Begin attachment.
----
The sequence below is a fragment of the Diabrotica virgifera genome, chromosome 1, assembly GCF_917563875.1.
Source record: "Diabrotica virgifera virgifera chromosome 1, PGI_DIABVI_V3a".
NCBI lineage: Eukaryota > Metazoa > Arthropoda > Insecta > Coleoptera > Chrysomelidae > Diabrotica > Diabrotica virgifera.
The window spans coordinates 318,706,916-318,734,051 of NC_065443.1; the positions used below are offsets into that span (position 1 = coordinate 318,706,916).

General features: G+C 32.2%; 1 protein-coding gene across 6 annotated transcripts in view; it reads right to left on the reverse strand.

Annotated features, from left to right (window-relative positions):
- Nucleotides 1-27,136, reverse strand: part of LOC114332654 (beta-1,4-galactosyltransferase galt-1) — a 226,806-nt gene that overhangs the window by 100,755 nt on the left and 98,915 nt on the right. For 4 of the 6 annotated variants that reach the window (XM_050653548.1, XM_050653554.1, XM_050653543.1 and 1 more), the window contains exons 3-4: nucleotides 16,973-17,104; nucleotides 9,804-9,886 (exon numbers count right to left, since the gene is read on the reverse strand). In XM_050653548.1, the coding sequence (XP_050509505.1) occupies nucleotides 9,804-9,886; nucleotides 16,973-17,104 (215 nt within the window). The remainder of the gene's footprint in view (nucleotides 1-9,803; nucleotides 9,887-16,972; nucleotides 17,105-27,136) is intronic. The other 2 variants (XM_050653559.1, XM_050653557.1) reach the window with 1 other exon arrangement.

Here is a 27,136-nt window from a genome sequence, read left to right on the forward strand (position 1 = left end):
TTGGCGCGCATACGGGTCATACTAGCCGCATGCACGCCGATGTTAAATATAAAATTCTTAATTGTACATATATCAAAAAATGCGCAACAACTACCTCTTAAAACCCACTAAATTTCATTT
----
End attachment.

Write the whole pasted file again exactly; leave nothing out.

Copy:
The sequence below is a fragment of the Diabrotica virgifera genome, chromosome 1, assembly GCF_917563875.1.
Source record: "Diabrotica virgifera virgifera chromosome 1, PGI_DIABVI_V3a".
NCBI lineage: Eukaryota > Metazoa > Arthropoda > Insecta > Coleoptera > Chrysomelidae > Diabrotica > Diabrotica virgifera.
The window spans coordinates 318,706,916-318,734,051 of NC_065443.1; the positions used below are offsets into that span (position 1 = coordinate 318,706,916).

General features: G+C 32.2%; 1 protein-coding gene across 6 annotated transcripts in view; it reads right to left on the reverse strand.

Annotated features, from left to right (window-relative positions):
- Nucleotides 1-27,136, reverse strand: part of LOC114332654 (beta-1,4-galactosyltransferase galt-1) — a 226,806-nt gene that overhangs the window by 100,755 nt on the left and 98,915 nt on the right. For 4 of the 6 annotated variants that reach the window (XM_050653548.1, XM_050653554.1, XM_050653543.1 and 1 more), the window contains exons 3-4: nucleotides 16,973-17,104; nucleotides 9,804-9,886 (exon numbers count right to left, since the gene is read on the reverse strand). In XM_050653548.1, the coding sequence (XP_050509505.1) occupies nucleotides 9,804-9,886; nucleotides 16,973-17,104 (215 nt within the window). The remainder of the gene's footprint in view (nucleotides 1-9,803; nucleotides 9,887-16,972; nucleotides 17,105-27,136) is intronic. The other 2 variants (XM_050653559.1, XM_050653557.1) reach the window with 1 other exon arrangement.

Here is a 27,136-nt window from a genome sequence, read left to right on the forward strand (position 1 = left end):
TTGGCGCGCATACGGGTCATACTAGCCGCATGCACGCCGATGTTAAATATAAAATTCTTAATTGTACATATATCAAAAAATGCGCAACAACTACCTCTTAAAACCCACTAAATTTCATTT